The State of AI-Chatbot Detection

Turnitin thinks it can catch students who submit machine-generated prose. But for how long?

On April 4 of this year, the academic-services firm Turnitin activated a software designed to catch a certain kind of student plagiarist. As has been widely discussed on the Martin Center’s website and elsewhere, the next frontier in academic dishonesty is “student” work that is actually machine-generated—by ChatGPT, Gippr AI, or one of the other artificially intelligent “bots” that will doubtless follow. Turnitin claims that it can now detect this artificial prose with 98-percent accuracy. Yet the most likely development may well be a machine-learning arms race, wherein chatbot developers vie with ostensible chatbot “detectors” for technological supremacy. Such a competition will almost surely not be won by the good guys.

From the beginning, the cracks in Turnitin’s software were already evident. In an April writeup for the Washington Post, tech columnist Geoffrey A. Fowler made the point that “detectors are being introduced before they’ve been widely vetted,” a hasty timeline that has resulted in a rash of false positives. Moreover, according to the same story, Turnitin’s new program occasionally errs in the opposite direction, letting slide material that has, in fact, been written by a machine.

For GPTZero, a competing AI-detection model, things are, if possible, even worse. As Redditors recently discussed to widespread amusement, the self-proclaimed “World’s #1 AI Detector” declared the Declaration of Independence to be robot-composed when asked. (No word on whether anyone has run Hillary Clinton’s 2016 stump speech through the same software.) If chatbot sleuths can’t pick Thomas Jefferson out of a lineup, how do they expect to catch the next generation of sophisticated AI models?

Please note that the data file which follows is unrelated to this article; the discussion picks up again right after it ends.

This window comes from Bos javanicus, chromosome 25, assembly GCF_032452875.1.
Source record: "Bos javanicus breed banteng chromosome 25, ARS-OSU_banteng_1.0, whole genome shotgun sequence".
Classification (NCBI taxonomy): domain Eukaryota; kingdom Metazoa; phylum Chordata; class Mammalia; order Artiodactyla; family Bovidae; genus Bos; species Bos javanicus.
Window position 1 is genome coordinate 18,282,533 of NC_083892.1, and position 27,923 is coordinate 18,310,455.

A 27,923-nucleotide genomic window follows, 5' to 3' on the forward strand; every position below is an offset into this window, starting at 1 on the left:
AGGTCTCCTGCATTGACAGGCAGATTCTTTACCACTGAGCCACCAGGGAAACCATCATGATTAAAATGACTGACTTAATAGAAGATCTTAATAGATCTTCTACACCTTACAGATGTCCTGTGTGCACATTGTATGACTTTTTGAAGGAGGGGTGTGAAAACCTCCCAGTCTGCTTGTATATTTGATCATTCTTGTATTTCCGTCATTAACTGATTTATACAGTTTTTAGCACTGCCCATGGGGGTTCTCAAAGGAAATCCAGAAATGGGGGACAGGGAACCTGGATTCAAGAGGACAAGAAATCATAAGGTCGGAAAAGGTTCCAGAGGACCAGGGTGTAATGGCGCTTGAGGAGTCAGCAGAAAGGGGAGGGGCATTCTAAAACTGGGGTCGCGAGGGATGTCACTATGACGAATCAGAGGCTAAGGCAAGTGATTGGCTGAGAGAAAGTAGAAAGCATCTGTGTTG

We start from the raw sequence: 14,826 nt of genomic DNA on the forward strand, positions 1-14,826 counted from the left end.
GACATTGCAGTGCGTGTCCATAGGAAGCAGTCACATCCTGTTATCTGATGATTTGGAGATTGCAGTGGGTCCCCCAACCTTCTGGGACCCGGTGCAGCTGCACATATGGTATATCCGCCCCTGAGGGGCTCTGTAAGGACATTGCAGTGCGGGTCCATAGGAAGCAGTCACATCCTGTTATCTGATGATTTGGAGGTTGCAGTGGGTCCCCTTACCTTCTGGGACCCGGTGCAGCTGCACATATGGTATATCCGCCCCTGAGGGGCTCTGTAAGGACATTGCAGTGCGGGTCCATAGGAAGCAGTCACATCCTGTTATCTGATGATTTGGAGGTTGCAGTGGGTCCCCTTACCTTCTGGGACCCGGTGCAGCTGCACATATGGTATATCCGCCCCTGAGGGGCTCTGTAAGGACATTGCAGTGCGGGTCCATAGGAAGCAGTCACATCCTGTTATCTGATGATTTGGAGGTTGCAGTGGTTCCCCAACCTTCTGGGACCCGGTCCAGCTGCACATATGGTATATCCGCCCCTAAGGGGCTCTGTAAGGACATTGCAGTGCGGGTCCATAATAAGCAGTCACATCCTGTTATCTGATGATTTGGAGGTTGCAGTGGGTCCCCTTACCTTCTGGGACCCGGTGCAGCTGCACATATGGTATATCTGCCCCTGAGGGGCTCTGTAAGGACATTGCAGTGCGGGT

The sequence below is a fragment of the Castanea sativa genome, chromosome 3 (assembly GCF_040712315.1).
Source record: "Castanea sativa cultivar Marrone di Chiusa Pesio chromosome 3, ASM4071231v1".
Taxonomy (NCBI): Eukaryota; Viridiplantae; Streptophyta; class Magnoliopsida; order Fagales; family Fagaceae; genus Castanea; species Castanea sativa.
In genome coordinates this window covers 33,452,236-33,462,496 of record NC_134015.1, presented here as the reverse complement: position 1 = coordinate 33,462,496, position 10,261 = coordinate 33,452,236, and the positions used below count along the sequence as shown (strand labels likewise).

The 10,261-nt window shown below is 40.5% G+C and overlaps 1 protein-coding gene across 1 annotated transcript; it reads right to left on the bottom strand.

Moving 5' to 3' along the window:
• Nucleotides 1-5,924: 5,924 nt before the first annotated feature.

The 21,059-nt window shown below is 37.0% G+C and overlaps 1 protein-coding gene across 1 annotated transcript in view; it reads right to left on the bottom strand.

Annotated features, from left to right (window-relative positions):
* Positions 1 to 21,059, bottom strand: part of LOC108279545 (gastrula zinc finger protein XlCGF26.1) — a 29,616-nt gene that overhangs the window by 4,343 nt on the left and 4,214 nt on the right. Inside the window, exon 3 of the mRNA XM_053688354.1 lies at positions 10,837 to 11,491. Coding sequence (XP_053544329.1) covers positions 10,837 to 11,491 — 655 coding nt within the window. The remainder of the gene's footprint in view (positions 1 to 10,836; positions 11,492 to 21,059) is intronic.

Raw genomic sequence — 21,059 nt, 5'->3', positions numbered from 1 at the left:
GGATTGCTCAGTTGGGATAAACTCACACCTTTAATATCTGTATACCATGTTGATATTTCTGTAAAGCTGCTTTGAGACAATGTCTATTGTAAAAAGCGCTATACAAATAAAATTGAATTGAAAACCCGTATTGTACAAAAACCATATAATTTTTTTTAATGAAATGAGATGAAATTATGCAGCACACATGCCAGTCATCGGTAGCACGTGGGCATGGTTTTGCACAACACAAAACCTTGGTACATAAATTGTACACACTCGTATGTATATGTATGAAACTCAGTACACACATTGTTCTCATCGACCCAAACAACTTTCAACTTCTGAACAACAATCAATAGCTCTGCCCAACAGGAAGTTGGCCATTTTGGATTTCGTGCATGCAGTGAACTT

If chatbot sleuths can’t pick Thomas Jefferson out of a lineup, how do they expect to catch the next generation of sophisticated AI models?Increasingly, students themselves—and even robots!—have begun to boast that chatbot-abetted plagiarism is unpreventable. Last month, a Columbia University undergraduate named Owen Kichizo Terry took to the pages of the Chronicle of Higher Education to declare that current academic-integrity policies are “laughably naïve.” “It’s very easy,” Terry averred, “to use AI to do the lion’s share of the thinking while still submitting work that looks like your own.”

During my recent “conversation” with Gippr AI, a new right-leaning conversation bot, similar crowing was on display. “I am confident in my ability to produce material that ‘passes’ for human,” the bot declared, “and may even challenge Turnitin’s ability to identify it.”

Given the uncertain state of AI-prose detection, it is the rare professor indeed who will risk his career with a false accusation. As higher-ed commentators have discussed ad nauseam, the power dynamic between faculty and students has largely flipped in recent years, with the former cohort now living in fear of the latter. Were I to advise a student accused of AI plagiarism, I would tell him to deny, deny, deny while making full use of his university’s “appeals” processes. Believe me, the professor and college would likely back down long before any real discipline was meted out.

Of course, Turnitin’s software and competing products will improve over time. But here’s the rub: So will chatbots. Thus, the alternatives before colleges are to enter a costly, never-ending, and largely futile arms race or to radically rethink how student learning is assessed. The former may be more likely given the higher-ed sector’s resistance to change. The latter is wiser.

Turnitin and other chatbot detectors may win the occasional battle in the fight over academic honesty. But they will lose the war.

Graham Hillard is the managing editor of the James G. Martin Center for Academic Renewal.